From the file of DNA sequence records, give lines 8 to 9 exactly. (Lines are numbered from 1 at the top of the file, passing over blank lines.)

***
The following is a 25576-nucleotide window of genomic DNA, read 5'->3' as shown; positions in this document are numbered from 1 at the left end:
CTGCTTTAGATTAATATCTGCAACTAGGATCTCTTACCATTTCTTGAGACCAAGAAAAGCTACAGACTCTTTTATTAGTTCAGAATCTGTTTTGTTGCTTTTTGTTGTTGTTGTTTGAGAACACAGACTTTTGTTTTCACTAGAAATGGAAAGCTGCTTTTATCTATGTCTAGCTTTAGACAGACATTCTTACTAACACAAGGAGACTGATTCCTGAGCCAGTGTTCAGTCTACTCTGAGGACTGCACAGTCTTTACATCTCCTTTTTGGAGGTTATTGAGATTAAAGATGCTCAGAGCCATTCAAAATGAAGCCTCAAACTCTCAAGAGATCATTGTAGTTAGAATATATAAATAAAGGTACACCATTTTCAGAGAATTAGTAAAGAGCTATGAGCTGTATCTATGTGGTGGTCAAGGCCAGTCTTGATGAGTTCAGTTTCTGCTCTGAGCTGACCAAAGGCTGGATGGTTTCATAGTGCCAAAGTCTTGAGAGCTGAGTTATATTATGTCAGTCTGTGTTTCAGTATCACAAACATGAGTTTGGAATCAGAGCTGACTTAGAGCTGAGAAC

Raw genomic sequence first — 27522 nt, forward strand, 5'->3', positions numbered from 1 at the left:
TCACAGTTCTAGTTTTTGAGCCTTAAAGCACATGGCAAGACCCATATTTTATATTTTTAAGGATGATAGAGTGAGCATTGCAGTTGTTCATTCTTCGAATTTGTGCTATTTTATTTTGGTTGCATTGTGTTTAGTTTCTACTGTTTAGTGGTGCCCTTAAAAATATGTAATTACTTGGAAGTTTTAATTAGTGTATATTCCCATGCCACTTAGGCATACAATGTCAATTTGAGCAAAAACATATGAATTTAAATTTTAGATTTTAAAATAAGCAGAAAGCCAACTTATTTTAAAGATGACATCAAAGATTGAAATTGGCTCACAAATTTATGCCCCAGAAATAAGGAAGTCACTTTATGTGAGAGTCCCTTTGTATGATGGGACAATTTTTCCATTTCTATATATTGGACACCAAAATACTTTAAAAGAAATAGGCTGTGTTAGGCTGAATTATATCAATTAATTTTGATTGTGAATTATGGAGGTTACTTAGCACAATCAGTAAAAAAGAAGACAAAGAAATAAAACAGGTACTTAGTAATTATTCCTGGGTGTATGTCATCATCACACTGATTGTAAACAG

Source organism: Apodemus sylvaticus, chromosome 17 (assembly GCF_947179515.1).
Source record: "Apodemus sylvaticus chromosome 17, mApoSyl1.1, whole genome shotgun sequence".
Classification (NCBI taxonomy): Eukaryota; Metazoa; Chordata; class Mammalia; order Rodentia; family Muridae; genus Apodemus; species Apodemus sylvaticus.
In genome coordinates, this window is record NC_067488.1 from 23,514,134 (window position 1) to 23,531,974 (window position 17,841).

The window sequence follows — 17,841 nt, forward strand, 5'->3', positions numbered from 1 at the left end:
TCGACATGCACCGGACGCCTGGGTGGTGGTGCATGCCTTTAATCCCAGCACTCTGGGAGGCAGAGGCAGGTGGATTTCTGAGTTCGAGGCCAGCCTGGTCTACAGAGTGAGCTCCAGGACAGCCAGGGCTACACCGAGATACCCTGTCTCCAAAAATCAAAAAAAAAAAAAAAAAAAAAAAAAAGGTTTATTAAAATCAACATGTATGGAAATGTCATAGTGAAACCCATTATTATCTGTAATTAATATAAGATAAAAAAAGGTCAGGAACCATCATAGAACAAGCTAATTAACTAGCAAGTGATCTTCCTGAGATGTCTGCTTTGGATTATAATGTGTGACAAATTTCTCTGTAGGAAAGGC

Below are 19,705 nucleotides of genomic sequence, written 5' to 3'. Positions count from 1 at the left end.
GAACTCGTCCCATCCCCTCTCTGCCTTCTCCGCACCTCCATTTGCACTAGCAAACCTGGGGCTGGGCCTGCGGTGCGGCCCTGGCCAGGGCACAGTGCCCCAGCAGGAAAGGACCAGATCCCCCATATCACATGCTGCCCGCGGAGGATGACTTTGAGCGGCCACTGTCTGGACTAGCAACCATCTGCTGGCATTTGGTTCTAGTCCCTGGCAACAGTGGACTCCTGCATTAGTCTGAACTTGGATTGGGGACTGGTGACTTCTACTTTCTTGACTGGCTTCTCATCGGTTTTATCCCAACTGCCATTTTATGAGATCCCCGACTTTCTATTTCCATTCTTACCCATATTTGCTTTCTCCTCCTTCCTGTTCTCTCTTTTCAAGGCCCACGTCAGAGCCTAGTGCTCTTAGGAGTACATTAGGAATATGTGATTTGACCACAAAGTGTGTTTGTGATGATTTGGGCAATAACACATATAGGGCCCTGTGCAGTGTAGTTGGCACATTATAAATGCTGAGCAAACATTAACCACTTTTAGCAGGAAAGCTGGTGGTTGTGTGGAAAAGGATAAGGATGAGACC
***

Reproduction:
In genome coordinates, this window is record NC_067488.1 from 23,514,134 (window position 1) to 23,531,974 (window position 17,841).

The window sequence follows — 17,841 nt, forward strand, 5'->3', positions numbered from 1 at the left end: